posted by Polycarp at 1:55 PM on December 31, 2016 [5 favorites]

I think it's probably more important to make sure you have the samples presented nicely, and you can worry less about the writing you actually have at this point. I do my portfolio in a neat grid of image thumbnails and blurbs underneath. This portfolio landing page gets traffic comparable to other pages on my website, but only a small percentage of visitors seem to actually click through to read the samples, for what it's worth. Still, you will want to change up the samples once you start getting good gigs.

If you keep a professional blog on the site, more people will probably read that anyway.
posted by Leontine at 2:14 PM on December 31, 2016

and most of all, sentencing advocacy which makes for horrible samples in that it's pretty formal, has to be redacted if you want to show it to someone, and is's writing I'm proud of but it's not a rollicking read.

Keep in mind that if this is the kind of writing they are looking for and you do it well, the people wanting this will be thrilled to pieces to see your samples. I do lots of business, insurance and legal writing and they are thrilled to pieces to have someone that can do it well. Many people cannot. They don't want me to make it rollicking because it needs to not over promise, it needs to not exagerate, it needs to be accurate, etc.

So, go ahead and put together some samples from this kind of work if you want to do more of it.
posted by Michele in California at 4:38 PM on December 31, 2016 [1 favorite]

You just do new things for your portfolio as if they were a job. What's a client you feasibly have a chance of working for? What kinds of clients do you want to attract? Go self-produce a project doing exactly those things the same way you would if you were if it were for a client. If you can't think of one, do pro bono work for an organization whose cause you like.

In my freelance industry we call this "testing". Pretend you are doing a job, but for yourself, at higher standards of course.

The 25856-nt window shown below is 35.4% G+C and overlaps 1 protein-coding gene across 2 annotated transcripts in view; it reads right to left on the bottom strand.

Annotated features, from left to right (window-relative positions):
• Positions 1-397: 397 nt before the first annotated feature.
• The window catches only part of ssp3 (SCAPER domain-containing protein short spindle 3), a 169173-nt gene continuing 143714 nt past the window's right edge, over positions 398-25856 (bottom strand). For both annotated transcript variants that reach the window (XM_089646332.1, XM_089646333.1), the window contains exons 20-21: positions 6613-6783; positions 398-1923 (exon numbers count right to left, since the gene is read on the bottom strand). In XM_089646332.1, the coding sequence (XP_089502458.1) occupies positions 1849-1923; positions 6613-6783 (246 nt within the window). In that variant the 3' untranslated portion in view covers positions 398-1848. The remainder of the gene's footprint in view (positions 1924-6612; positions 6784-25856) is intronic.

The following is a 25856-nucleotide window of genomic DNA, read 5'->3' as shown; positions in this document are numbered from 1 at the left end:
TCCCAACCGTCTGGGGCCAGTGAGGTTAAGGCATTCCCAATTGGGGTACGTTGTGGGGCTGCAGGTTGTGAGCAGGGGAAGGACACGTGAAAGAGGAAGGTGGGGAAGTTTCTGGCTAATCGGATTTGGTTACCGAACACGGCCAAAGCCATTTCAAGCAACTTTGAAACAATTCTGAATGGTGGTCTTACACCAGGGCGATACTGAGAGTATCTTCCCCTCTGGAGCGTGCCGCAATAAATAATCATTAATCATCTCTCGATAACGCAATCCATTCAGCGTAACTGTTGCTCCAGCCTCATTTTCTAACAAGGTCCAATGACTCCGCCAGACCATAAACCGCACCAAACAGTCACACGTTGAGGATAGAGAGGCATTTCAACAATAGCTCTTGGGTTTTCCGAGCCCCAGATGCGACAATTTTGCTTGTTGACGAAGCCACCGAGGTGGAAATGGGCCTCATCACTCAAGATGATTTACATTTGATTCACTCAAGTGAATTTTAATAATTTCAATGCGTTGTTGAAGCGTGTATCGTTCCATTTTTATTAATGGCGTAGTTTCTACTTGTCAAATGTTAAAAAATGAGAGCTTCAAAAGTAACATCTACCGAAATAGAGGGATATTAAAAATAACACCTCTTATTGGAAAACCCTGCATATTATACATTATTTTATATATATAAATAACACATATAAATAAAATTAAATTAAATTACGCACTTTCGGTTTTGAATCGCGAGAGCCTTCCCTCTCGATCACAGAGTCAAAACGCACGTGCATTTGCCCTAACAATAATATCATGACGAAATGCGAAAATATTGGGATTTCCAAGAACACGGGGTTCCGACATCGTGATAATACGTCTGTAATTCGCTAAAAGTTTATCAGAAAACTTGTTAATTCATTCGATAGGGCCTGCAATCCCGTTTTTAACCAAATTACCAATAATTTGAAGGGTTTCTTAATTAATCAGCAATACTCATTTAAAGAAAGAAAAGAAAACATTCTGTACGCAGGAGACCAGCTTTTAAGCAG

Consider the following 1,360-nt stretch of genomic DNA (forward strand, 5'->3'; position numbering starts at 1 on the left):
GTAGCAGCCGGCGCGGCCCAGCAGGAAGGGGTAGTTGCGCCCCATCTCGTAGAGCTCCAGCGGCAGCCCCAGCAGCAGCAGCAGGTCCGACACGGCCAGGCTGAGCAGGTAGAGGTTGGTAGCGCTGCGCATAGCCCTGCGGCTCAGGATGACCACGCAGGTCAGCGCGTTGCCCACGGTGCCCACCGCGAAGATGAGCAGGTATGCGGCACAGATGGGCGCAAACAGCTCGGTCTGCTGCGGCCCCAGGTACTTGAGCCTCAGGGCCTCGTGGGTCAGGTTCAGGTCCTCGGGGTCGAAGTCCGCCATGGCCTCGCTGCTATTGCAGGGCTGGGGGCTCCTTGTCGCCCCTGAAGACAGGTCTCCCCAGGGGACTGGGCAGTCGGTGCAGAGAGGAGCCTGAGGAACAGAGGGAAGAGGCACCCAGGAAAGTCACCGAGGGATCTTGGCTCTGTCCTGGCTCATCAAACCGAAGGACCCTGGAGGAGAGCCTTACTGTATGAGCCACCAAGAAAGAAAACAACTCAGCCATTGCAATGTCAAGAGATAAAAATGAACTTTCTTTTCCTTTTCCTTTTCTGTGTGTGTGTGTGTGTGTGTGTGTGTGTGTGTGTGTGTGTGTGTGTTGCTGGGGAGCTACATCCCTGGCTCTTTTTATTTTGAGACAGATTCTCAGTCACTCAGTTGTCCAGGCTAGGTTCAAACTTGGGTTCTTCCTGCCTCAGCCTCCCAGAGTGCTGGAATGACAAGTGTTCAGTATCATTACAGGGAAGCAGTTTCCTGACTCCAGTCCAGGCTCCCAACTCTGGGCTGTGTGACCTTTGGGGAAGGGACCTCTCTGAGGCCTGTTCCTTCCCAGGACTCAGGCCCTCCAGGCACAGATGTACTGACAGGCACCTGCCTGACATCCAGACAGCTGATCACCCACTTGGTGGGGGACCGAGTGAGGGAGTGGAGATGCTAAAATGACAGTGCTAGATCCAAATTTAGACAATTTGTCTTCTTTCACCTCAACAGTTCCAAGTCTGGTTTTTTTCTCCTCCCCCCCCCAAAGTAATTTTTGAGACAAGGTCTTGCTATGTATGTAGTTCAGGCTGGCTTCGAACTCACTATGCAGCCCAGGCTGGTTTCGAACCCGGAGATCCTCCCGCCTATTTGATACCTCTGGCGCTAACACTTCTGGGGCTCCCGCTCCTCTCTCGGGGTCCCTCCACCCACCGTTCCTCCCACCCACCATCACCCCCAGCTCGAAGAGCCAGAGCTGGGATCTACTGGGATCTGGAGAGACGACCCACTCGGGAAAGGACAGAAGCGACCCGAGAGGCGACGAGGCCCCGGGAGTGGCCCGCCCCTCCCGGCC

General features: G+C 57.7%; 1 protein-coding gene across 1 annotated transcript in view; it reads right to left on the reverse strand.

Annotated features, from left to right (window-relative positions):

Once you have the necessary portfolio test completed, THEN go pitch a similar project to a client who might be interested. "See the work I did here, I want to do that for you but X, Y, and Z..."

When I first started out freelancing I did work for a local paper that paid $50 per assignment, which is the same as nothing. The subject matter was interesting though, so I just did their jobs the same I would way I would for a huge publication. Which meant I was getting paid $50 but if I thought the subject matter was good, I would sink $300-600 of my own money to make better work I could use in my portfolio.

First national publication I ever worked for called me and specifically cited one of those assignments as the reason they wanted me to do their job. That first assignment for them paid more like $5000.

Maybe it was "working for free" but having a supply of "tests" with was much more valuable to me than the couple of hundred bucks it costed me to do the work "for real". Don't work for free unless it benefits YOU.
posted by bradbane at 5:42 PM on December 31, 2016 [2 favorites]

Huh, I think there's a useful perspective-nudge in here for me. Thanks to all who responded. I think now I'm supposed to anoint someone as the most useful advice giver.
posted by Smearcase at 6:47 PM on January 2, 2017